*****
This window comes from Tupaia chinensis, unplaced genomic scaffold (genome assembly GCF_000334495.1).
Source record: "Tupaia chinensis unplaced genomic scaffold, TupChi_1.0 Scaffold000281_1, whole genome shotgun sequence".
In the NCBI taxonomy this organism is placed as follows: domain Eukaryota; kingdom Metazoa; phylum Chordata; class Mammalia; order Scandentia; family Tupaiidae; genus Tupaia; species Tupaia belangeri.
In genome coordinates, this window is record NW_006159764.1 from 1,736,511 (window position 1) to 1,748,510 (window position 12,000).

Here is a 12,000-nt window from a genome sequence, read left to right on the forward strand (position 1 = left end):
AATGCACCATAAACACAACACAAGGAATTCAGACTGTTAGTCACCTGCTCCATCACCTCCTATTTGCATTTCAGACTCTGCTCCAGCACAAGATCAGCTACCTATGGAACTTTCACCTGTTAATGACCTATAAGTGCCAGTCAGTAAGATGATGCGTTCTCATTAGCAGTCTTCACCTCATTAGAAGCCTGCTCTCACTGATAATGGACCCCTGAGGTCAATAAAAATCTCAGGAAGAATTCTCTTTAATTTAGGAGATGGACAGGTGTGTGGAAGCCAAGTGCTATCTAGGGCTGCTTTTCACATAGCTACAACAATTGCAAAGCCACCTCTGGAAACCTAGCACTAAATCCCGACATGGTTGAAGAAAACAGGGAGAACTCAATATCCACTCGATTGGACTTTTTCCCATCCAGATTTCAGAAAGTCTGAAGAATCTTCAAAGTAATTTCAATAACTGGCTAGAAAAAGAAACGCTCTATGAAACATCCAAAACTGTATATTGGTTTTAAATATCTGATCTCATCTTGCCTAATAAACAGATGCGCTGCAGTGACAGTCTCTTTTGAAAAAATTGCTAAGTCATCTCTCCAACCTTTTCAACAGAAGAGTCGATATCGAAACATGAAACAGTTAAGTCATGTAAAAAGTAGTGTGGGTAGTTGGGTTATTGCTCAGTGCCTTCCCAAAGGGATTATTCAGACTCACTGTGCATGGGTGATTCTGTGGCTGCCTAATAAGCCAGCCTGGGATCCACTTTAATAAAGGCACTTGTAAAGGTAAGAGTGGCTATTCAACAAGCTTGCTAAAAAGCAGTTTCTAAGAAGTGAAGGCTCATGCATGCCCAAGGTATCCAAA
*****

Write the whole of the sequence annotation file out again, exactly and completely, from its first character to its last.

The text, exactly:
This window comes from Tupaia chinensis, unplaced genomic scaffold (genome assembly GCF_000334495.1).
Source record: "Tupaia chinensis unplaced genomic scaffold, TupChi_1.0 Scaffold000281_1, whole genome shotgun sequence".
In the NCBI taxonomy this organism is placed as follows: domain Eukaryota; kingdom Metazoa; phylum Chordata; class Mammalia; order Scandentia; family Tupaiidae; genus Tupaia; species Tupaia belangeri.
In genome coordinates, this window is record NW_006159764.1 from 1,736,511 (window position 1) to 1,748,510 (window position 12,000).

Here is a 12,000-nt window from a genome sequence, read left to right on the forward strand (position 1 = left end):
AATGCACCATAAACACAACACAAGGAATTCAGACTGTTAGTCACCTGCTCCATCACCTCCTATTTGCATTTCAGACTCTGCTCCAGCACAAGATCAGCTACCTATGGAACTTTCACCTGTTAATGACCTATAAGTGCCAGTCAGTAAGATGATGCGTTCTCATTAGCAGTCTTCACCTCATTAGAAGCCTGCTCTCACTGATAATGGACCCCTGAGGTCAATAAAAATCTCAGGAAGAATTCTCTTTAATTTAGGAGATGGACAGGTGTGTGGAAGCCAAGTGCTATCTAGGGCTGCTTTTCACATAGCTACAACAATTGCAAAGCCACCTCTGGAAACCTAGCACTAAATCCCGACATGGTTGAAGAAAACAGGGAGAACTCAATATCCACTCGATTGGACTTTTTCCCATCCAGATTTCAGAAAGTCTGAAGAATCTTCAAAGTAATTTCAATAACTGGCTAGAAAAAGAAACGCTCTATGAAACATCCAAAACTGTATATTGGTTTTAAATATCTGATCTCATCTTGCCTAATAAACAGATGCGCTGCAGTGACAGTCTCTTTTGAAAAAATTGCTAAGTCATCTCTCCAACCTTTTCAACAGAAGAGTCGATATCGAAACATGAAACAGTTAAGTCATGTAAAAAGTAGTGTGGGTAGTTGGGTTATTGCTCAGTGCCTTCCCAAAGGGATTATTCAGACTCACTGTGCATGGGTGATTCTGTGGCTGCCTAATAAGCCAGCCTGGGATCCACTTTAATAAAGGCACTTGTAAAGGTAAGAGTGGCTATTCAACAAGCTTGCTAAAAAGCAGTTTCTAAGAAGTGAAGGCTCATGCATGCCCAAGGTATCCAAA